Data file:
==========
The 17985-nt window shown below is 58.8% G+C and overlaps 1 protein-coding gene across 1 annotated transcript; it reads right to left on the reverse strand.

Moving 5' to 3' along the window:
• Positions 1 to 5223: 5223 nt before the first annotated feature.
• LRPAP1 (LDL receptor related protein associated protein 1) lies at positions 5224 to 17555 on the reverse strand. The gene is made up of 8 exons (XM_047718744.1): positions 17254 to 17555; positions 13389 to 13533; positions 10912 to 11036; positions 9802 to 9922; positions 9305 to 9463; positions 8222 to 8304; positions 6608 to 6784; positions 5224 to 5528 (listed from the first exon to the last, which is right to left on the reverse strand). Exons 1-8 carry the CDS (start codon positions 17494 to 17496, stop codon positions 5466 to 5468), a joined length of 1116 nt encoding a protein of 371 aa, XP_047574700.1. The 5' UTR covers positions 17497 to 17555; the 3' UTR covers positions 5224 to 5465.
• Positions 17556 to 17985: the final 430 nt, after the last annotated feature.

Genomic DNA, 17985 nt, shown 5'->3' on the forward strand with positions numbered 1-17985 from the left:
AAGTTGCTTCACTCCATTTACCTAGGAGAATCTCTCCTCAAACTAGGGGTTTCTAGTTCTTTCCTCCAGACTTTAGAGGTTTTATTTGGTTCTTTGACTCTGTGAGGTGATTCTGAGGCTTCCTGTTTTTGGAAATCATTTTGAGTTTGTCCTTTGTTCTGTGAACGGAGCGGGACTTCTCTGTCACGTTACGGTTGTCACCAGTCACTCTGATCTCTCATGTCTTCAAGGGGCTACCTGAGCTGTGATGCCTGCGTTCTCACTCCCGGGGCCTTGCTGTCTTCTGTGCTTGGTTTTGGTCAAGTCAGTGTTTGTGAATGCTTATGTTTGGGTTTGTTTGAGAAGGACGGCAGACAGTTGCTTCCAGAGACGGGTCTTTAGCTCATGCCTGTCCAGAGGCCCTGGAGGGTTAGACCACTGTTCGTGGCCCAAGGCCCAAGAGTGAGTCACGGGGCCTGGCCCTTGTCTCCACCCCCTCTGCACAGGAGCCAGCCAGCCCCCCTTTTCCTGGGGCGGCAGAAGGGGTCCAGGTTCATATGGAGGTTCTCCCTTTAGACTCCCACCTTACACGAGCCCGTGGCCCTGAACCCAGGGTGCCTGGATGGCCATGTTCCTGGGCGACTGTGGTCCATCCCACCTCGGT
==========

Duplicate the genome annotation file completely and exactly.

The 17985-nt window shown below is 58.8% G+C and overlaps 1 protein-coding gene across 1 annotated transcript; it reads right to left on the reverse strand.

Moving 5' to 3' along the window:
• Positions 1 to 5223: 5223 nt before the first annotated feature.
• LRPAP1 (LDL receptor related protein associated protein 1) lies at positions 5224 to 17555 on the reverse strand. The gene is made up of 8 exons (XM_047718744.1): positions 17254 to 17555; positions 13389 to 13533; positions 10912 to 11036; positions 9802 to 9922; positions 9305 to 9463; positions 8222 to 8304; positions 6608 to 6784; positions 5224 to 5528 (listed from the first exon to the last, which is right to left on the reverse strand). Exons 1-8 carry the CDS (start codon positions 17494 to 17496, stop codon positions 5466 to 5468), a joined length of 1116 nt encoding a protein of 371 aa, XP_047574700.1. The 5' UTR covers positions 17497 to 17555; the 3' UTR covers positions 5224 to 5465.
• Positions 17556 to 17985: the final 430 nt, after the last annotated feature.

Genomic DNA, 17985 nt, shown 5'->3' on the forward strand with positions numbered 1-17985 from the left:
AAGTTGCTTCACTCCATTTACCTAGGAGAATCTCTCCTCAAACTAGGGGTTTCTAGTTCTTTCCTCCAGACTTTAGAGGTTTTATTTGGTTCTTTGACTCTGTGAGGTGATTCTGAGGCTTCCTGTTTTTGGAAATCATTTTGAGTTTGTCCTTTGTTCTGTGAACGGAGCGGGACTTCTCTGTCACGTTACGGTTGTCACCAGTCACTCTGATCTCTCATGTCTTCAAGGGGCTACCTGAGCTGTGATGCCTGCGTTCTCACTCCCGGGGCCTTGCTGTCTTCTGTGCTTGGTTTTGGTCAAGTCAGTGTTTGTGAATGCTTATGTTTGGGTTTGTTTGAGAAGGACGGCAGACAGTTGCTTCCAGAGACGGGTCTTTAGCTCATGCCTGTCCAGAGGCCCTGGAGGGTTAGACCACTGTTCGTGGCCCAAGGCCCAAGAGTGAGTCACGGGGCCTGGCCCTTGTCTCCACCCCCTCTGCACAGGAGCCAGCCAGCCCCCCTTTTCCTGGGGCGGCAGAAGGGGTCCAGGTTCATATGGAGGTTCTCCCTTTAGACTCCCACCTTACACGAGCCCGTGGCCCTGAACCCAGGGTGCCTGGATGGCCATGTTCCTGGGCGACTGTGGTCCATCCCACCTCGGT